The doctrine of necessity is a lawful term that pursues to validate an action carried out by the extra-constitutional authority to reinstate order. This doctrine is based on the writings of the jurist Henry de Bracton (1210-68) and later William Blackstone (1773-68) an English Jurist. Both jurists lay down that an act to restore order could come under the purview of the ‘Doctrine of Necessity.
The only place this doctrine has been copiously construed is in Pakistan. Justice Khosa interpretation of article 184 borders and incorporates this doctrine. No Anglo-Saxon country has ever used this doctrine, amongst the major nations of the world Pakistan is one nation that has recurrently endorsed changes in Pakistan’s party-political milieu under this doctrine.
History of cancer and dismissals:
Pakistani Chief Justice Muhammad Munir authenticated the extra-constitutional use of extra powers by Governor General, Ghulam Mohammad. In his ruling, the Chief Justice quoted Bracton's maxim, 'that which is otherwise not lawful is made lawful by necessity', thus providing the tag that would come to be devoted to the judgment and the policy that it was founding.
The details: The first time this doctrine appeared on the scene in Pakistan was in 1954. At that time, the Governor General of Pakistan Ghulam Mohammed sacked the constituent assembly on the ground that the assembly did not embody the people of Pakistan. A plea against the Governor General's order was filed in the Sind High court by the President of the Constituent Assembly Maulvi Tamizzuddin. The Sind high court ruled in favour of the petition filed by Maulvi Tamizzuddin. But in an appeal which was heard in the Chief Court of Pakistan (later designated as the Supreme Court), Justice Muhammed Munir set aside the judgement of the Sind High Court and ruled in favour of the Governor General.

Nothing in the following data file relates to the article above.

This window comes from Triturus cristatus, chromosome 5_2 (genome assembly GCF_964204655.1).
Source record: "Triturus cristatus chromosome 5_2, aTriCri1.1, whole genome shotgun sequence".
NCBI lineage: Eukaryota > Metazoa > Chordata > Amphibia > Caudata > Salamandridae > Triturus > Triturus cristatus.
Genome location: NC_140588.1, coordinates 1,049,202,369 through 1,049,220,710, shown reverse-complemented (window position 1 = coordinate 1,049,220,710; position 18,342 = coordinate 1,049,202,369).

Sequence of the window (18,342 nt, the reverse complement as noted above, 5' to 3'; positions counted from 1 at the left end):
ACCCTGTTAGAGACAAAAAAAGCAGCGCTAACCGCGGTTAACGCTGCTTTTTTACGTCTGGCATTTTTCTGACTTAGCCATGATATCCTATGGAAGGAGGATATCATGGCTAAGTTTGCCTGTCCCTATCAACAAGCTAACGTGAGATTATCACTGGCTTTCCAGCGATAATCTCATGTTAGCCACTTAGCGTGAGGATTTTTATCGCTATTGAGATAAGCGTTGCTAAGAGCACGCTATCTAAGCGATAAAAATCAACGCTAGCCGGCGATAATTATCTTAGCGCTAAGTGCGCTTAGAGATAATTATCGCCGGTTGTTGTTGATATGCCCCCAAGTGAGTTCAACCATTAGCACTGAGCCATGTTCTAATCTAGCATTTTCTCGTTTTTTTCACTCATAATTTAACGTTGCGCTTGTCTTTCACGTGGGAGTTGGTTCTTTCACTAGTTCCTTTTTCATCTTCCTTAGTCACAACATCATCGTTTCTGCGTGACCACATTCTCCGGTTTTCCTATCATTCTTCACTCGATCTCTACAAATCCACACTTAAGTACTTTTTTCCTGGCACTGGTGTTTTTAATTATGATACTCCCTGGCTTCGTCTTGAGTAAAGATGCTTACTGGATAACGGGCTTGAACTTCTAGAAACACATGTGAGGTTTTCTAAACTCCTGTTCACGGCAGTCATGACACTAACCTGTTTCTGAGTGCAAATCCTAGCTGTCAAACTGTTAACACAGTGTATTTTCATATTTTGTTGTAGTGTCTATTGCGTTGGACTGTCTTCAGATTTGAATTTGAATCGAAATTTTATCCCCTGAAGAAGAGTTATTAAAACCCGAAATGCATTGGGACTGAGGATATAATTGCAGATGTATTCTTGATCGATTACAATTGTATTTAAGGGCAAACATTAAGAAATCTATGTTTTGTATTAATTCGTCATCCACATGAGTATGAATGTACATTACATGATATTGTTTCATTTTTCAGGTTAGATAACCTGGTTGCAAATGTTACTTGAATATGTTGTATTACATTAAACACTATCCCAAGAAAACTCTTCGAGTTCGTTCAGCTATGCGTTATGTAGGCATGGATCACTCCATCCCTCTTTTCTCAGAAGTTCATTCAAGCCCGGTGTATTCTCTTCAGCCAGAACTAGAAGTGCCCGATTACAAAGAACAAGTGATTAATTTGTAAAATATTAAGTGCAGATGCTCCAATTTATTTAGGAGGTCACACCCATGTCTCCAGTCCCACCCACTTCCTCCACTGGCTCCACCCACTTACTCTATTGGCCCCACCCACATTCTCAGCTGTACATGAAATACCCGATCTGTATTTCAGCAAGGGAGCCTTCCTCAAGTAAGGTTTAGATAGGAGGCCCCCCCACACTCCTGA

The court banked on the doctrine of necessity as pronounced in Roman law and expressed by Ivor Jennings which specified that the wellbeing of the people was the highest law. This had far reaching effect on Pakistan politics and on several occasions, the Supreme Court of Pakistan justified Military Coups.
The court justified the military coup by general Zia ul Haq which overthrew the elected civilian Prime Minister Zulfikar Ali Bhutto. This had a wicked fall out and eventually led to Bhutto being hanged. The Pakistan Supreme court which had previously supported the rule of Zia under the doctrine of necessity also consented in the hanging of Bhutto.
In 1998 when General Pervez Mushraff in a coup ousted the elected government of Nawab Sharif the Pakistan Supreme Court again vindicated the coup on the grounds of the law of necessity. The law of necessity became an expedient way out to validate military coups. Justice Iftikhar was part of that ugly judgement.
What has our Supreme Court bequeathed to the world in legal scholarship of precedent: Wretchedly it is Supreme Court of Pakistan's interpretation of 'The Doctrine of Necessity' that has since been applied in a number of Commonwealth countries, and in 2010 was invoked to justify extra-legal actions in Nigeria. After Pakistan, 1954: First use of the Doctrine of necessity. Grenada, in 1985: was the Second nation who used the Doctrine of necessity citing 1954 decision of Munir. And in Nigeria, 2010: Nigerian parliament creates an Acting President by citing 1954 decision.
In a nutshell, the SC adopted judicial restraint in the present case instead of Judicial activism which Justice Khosa was spearheading and his approach was grounded on political contemplations of our time. It is reassuring that majority decision that will be quoted always has accepted the idea to limit the influence of the article 184 of the constitution.
Jo Dekhta Hoon Wohi Bolne Ka Aadi Hoon
Main Apney Sheher Ka Sab Se Bara Fasadi Hoon!